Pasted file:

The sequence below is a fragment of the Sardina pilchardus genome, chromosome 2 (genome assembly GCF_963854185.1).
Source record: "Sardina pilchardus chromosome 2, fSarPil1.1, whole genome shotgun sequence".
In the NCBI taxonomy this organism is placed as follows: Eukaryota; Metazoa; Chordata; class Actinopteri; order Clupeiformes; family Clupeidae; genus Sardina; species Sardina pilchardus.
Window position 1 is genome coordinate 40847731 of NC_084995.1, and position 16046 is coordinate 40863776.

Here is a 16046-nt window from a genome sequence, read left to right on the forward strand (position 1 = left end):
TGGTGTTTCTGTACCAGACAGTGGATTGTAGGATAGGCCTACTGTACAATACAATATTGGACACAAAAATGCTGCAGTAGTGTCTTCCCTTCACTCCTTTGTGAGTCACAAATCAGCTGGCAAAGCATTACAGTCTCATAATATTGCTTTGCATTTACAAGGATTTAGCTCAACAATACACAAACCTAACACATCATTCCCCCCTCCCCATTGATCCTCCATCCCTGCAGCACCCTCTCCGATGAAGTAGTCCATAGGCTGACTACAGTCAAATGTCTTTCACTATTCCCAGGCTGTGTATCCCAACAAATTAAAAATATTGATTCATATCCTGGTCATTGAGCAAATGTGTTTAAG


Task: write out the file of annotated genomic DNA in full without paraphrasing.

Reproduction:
The sequence below is a fragment of the Sardina pilchardus genome, chromosome 2 (genome assembly GCF_963854185.1).
Source record: "Sardina pilchardus chromosome 2, fSarPil1.1, whole genome shotgun sequence".
In the NCBI taxonomy this organism is placed as follows: Eukaryota; Metazoa; Chordata; class Actinopteri; order Clupeiformes; family Clupeidae; genus Sardina; species Sardina pilchardus.
Window position 1 is genome coordinate 40847731 of NC_084995.1, and position 16046 is coordinate 40863776.

Here is a 16046-nt window from a genome sequence, read left to right on the forward strand (position 1 = left end):
TGGTGTTTCTGTACCAGACAGTGGATTGTAGGATAGGCCTACTGTACAATACAATATTGGACACAAAAATGCTGCAGTAGTGTCTTCCCTTCACTCCTTTGTGAGTCACAAATCAGCTGGCAAAGCATTACAGTCTCATAATATTGCTTTGCATTTACAAGGATTTAGCTCAACAATACACAAACCTAACACATCATTCCCCCCTCCCCATTGATCCTCCATCCCTGCAGCACCCTCTCCGATGAAGTAGTCCATAGGCTGACTACAGTCAAATGTCTTTCACTATTCCCAGGCTGTGTATCCCAACAAATTAAAAATATTGATTCATATCCTGGTCATTGAGCAAATGTGTTTAAG